November 2014
Farm & Field

A Future in Cattle Farming

  Chip and Kayla Cleveland started their cow-calf operation in 2006 with about 400 cows. (Credit: Kayla Lane Photography)

All They Needed Was a Plan

Farming has been a part of Chip Cleveland’s life for as long as he can remember. Chip recalls many weekends spent at his grandparents’ farm. After a couple of days of work and play, it came time for the highlight of the weekend – Sunday night.

His grandmother always fixed breakfast for supper on Sunday night as the family enjoyed the weekly installment of the "Wonderful World of Disney" on television.

Kayla Cleveland had less exposure to the farming way of life, but it was not foreign to her as her father and grandfather both had cattle.

Like many folks who grew up in Alabama, the Clevelands had fond memories of farm life and wanted that for themselves and their kids. The only thing standing in their way was a plan.

"When we got together I convinced her to go along with my master plan to farm," Chip recalled. "I realized that we both had to have a job in town to make that work."

Kayla is president of the Overhead Door and Fireplace Company in Millbrook. Chip is a partner with Cleveland and Riddle law firm in Prattville.

The Clevelands have two sons. Jake is a sophomore at Auburn University and Ford is a sophomore in high school. The couple tries to involve their sons in the farm operation as much as possible.

The calves backgrounding on the Clevelands’ farm perform well on CPC Grower feed. It has the minerals, the formula and the right blending already packaged.  

When they first married in 2006, the Clevelands ran a cow-calf operation with about 400 cows.

"We calved in the fall and then we would sell the first Wednesday of August every year," Chip said.

Chip graduated from Auburn University in 1993 with a degree in business administration. He went on to law school at the University of Alabama. He graduated, passed the bar exam and began practicing law in 1997.

Even though Kayla had grown up around cattle, she still had a bit of a learning curve to tackle. She quickly realized that things had changed considerably since she was involved with cattle when she was younger.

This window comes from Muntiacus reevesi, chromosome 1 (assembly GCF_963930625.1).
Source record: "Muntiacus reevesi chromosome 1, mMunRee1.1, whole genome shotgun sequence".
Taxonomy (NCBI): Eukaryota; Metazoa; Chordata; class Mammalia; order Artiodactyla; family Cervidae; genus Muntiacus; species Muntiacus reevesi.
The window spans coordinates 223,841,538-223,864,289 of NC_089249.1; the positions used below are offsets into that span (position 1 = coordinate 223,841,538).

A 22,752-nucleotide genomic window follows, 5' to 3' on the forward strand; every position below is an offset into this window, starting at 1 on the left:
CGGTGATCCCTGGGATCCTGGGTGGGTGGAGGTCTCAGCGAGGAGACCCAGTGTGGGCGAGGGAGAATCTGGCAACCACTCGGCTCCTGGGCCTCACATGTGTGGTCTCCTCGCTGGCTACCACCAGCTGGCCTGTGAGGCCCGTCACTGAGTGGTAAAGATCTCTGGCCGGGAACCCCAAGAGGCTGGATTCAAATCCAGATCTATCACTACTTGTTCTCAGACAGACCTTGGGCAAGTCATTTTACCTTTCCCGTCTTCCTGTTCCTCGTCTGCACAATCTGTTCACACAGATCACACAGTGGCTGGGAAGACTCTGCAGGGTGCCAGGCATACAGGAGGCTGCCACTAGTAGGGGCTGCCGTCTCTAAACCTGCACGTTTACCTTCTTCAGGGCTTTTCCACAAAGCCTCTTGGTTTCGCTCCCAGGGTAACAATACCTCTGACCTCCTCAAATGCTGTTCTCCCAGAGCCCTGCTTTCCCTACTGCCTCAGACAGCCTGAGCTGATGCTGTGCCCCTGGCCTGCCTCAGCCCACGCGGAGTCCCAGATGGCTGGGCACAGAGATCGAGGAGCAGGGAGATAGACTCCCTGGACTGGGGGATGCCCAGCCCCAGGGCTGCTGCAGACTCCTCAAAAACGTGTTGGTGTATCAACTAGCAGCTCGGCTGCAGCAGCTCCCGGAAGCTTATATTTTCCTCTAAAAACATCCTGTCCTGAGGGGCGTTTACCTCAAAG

Kayla recalled that Chip had taken her to a bull sale. She saw the bulls and ringmasters. She thought it all looked familiar, like a cow sale is supposed to look. Later, he took her to a board sale.

Expecting to see an auctioneer, ringmasters and lots of cows, Kayla was confused by what she saw.

"We went into this little room and I thought, ‘How are the cows going to get in here?’" she recalled.

When she asked Chip where the cows were, he explained they weren’t on site.

"I could not understand how they were going to have a sale with none of the cows there," Kayla laughed at herself.

She said that was the first of many lessons in modern-day cattle farming for her.

What prompted Chip to look at a different method of cattle farming was the realization that August to August is a long time to go without any cash.

"We’ve got to change something up because we still have to make payroll 12 months out of the year," Chip said. "We decided to do custom weaning and/or custom backgrounding."

Chip worked on his business plan and devised a way to satisfy everyone involved. Area producers liked that their cattle had a place for backgrounding, Kayla liked that she had money for payroll, and Chip liked that he was back in farming.

"We charge per head per day, and bill at the end of the month," Chip said. "This was good for us because it created cash flow. Our labor had secured employment, even in the winter months. It provides a service for cattlemen around us."

Chip implemented his plan by securing cattle from surrounding sale barns.

"We wanted to bring some cattle in – some calves – to teach them how to eat and drink. And then give them their vaccinations and shots, and then get them ready for the next step – being custom weaned," Chip said. "We have custom weaning for people in our own board sale. We also custom wean for anybody."

Once his plan was in place, Chip began working on the logistics of feeding the cattle. He fed a variety of soy hulls, cottonseed and corn gluten pellets. He even tried candy and Eggo waffles. Chip was trying to achieve a certain gain per head per day and it was exhausting him.

After meeting with Tim Wood at Central Alabama Farmers Co-op in Selma, Chip was turned on to CPC Grower feed.

"Grower is a feed that’s already put together, and we don’t have to worry about ordering all the commodities," Chip said. "That has made it easier for us from a management perspective; a little bit more cost to the product, but, if you look at the daily gain, it works out to your benefit."

Chip said Grower has done all the work for them. It has the minerals, the formula and the right blending already packaged.

"Lower feed costs in conjunction with higher cattle prices have made preconditioning or backgrounding even more profitable than in years past," said John Sims, feed specialist for Alabama Farmers Co-op.

If you would like to contact Chip Cleveland, you can call him at 334-303-2278 or email him at This email address is being protected from spambots. You need JavaScript enabled to view it.. His address is 398 County Road 27, Prattville, AL 36067.

Susie Sims is a freelance writer from Haleyville.